Huer Missus

For as long as we can remember (though do bear in mind that often I can’t even remember what I had for breakfast the same day ๐Ÿ™‚ ย ) Shana and I have been playing each other at Scrabble and, more recently, Lexicon.

The trouble with playing too intensively though, is that sometimes you can sort of go blank, albeit temporarily.

I blame all those notorious two-letter words that Scrabblers find essential. Poor Shana was left scratching her head a few weeks ago, agonising over whether one particular word was permitted. She even spelled it out to see if that might help.

“S-O. No I’m not sure. I’ll have to look it up.”

“Of course it’s allowed,” I said. ย “It’s ‘So’, the well known conjunction, as in the sentence ‘I didn’t score enough points, so I lost the game’.”

“Oh, that ‘so’,” said Shana. “Sorry. Forgot.”

“Easily done,” I said, pencilling a quick note on the back of the scoresheet for future reference.

The other major problem with word games is that sometimes you want to look something up, either for an exact definition, or for its interesting etymology. And it’s so easy to get sidetracked and end up reading the dictionary instead.

Sometimes though, that’s when you discover fascinating words. Like tonight’s Word of the Evening: ‘Huer’.

Here’s what the dictionary tells us. A huer is, and I quote: ‘A pilchard fisherman’s lookout man’. Apparently, a huer would stand on a clifftop and would signal to his fisherman friends on their boat at sea, where shoals of herring or pilchards could be found. For some reason it’s easier to spot them at a distance rather than when you’re sailing right next to them.

Anyway, huer was never on the list of options during careers advice day at school back in the Dark Ages. Shame that, because if it had been I might have found my lifelong vocation.

Lexicon ten

At last, it has finally happened. ย This evening I got my first ten-letter word in one of our regular games of Lexicon. No letter changes, no relying on the Master Card to stand for a letter of my choice. Just ten cards straight out, spelling a valid word: ‘HOSPITALER’. This is defined as a member of a charitable religious order, if you were wondering.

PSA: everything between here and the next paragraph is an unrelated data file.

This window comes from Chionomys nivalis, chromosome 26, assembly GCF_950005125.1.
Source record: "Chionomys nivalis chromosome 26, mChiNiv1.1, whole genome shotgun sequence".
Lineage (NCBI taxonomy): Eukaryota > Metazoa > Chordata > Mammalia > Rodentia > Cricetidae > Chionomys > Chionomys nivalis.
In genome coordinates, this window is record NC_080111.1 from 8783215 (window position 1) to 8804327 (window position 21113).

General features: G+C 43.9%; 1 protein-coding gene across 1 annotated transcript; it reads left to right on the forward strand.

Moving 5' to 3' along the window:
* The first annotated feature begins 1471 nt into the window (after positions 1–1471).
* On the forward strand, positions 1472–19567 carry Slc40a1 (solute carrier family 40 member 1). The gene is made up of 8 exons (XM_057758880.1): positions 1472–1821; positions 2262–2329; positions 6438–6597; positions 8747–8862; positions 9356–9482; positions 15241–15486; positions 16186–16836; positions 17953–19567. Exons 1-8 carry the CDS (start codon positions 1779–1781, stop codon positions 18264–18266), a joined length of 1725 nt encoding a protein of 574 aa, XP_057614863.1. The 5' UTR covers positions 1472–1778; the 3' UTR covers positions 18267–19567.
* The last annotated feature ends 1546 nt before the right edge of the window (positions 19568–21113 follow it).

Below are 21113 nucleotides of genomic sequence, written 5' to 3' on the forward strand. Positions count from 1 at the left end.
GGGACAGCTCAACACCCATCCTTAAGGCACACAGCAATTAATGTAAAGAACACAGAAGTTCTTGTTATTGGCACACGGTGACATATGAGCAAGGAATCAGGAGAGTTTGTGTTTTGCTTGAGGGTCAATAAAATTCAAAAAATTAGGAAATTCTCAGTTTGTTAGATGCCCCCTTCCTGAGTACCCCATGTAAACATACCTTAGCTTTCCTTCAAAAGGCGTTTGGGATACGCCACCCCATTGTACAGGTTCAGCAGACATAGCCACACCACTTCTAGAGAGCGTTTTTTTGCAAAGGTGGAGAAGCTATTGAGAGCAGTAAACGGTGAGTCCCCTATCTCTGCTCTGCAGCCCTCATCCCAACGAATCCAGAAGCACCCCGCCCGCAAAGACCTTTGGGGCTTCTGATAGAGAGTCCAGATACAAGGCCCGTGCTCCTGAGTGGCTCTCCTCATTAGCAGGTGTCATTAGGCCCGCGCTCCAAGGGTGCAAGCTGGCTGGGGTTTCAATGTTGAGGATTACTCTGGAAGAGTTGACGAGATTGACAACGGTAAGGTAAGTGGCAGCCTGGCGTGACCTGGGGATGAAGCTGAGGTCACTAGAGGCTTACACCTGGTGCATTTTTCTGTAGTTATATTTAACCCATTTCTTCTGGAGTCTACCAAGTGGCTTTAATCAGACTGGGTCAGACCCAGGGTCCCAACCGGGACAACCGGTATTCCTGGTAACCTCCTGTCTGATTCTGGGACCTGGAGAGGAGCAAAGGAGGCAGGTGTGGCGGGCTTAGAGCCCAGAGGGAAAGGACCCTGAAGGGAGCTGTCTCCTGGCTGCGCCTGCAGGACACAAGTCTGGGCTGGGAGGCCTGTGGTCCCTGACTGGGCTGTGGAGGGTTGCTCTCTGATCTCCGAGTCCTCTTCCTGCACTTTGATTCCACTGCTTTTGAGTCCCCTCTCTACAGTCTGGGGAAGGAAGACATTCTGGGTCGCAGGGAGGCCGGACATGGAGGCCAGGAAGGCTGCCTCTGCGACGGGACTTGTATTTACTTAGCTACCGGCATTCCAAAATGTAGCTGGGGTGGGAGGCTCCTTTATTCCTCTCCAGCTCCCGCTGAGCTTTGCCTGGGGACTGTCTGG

Shana was a tad peeved, as it was she who had dealt the cards out. In the end it cost her a shade over sixty penalty points. We don’t include audio files on this blog, but you can imagine here an appropriately melancholy tune played on the violin ๐Ÿ™‚

Oh, and as well as being peeved, Shana was also a trifle miffed, because she recently made a lovely pink crocheted card case in which to keep our Lexicon deck. ‘It will bring me luck,’ she said hopefully. Famous last words, alas, Famous last words… ๐Ÿ™‚

Why Smoky goes nutty for neon

A lot of cat ‘owners’ might not know this, and we ourselves only found out by chance when watching a documentary on kitties. Your beloved houehold moggy sees most things in various tones of grey.

Blue and yellow, however, really stand out, and cats see those as real colours.

Smoky though, goes one better. He gets really excited and goes nutty when we present him with rainbow/neon colours. Wave a piece of cordage (specifically a length of 1mm or 2mm satin cord) and we believe it actually flashes in front of his eyes. Gets his attention like nothing else. Even some neon acrylic yarn we bought a little while ago doesn’t quite do the trick. It has to be shiny satincord.

Here he is playing with a few feet of satincord that I braided into a kind of mini rope. He loves to pounce on it and chew it as if it’s a mouse or something. Shana captured this shot of Smoky just after his breakfast this morning, shortly before I got up. As far as I knew, Smoky was a quiet well-behaved, even sedate little kitty.

But look here at how he has rolled his head backwards as if to see the world in new and interesting ways. Now I know he’s an absolute loony ๐Ÿ™‚

See the little grey squeaky mouse to the right of that last picture though? He knows trouble is a-brewing. Wouldn’t be at all surprised to find him scuttling off to the nearest bolthole before the Neon Nutcase catches a glimpse of him Scary times….

Advice to spring lambs everywhere

Shana is a keen armchair sports fan. Rugby, cricket, tennis, Shana can lose herself in all of them. But on commercial telly channels it is virtually impossible to avoid all those ads for betting firms, all shown well before what used to be a mid-evening ‘watershed’. In sometimes minuscule and very faint typefaces, customers are urged to be careful with their money. No idea if these warnings work. Maybe for some.ย Who knows?

Anyway, this evening we were playing Lexicon and I came up with the word ‘gambol’.

‘Just wondered,’ I said, wondering aloud why it had never occurred to me before. ‘Do spring lambs remember to gambol responsibly?’

Shana was, for once, at a loss for words. I’ll say one thing: she’s never speechless when the rugby is on, with the usual coaching advice being something along the lines of ‘Run, you bugger, run!‘ With insight like that, the England rugby manager’s job could be hers for the taking ๐Ÿ™‚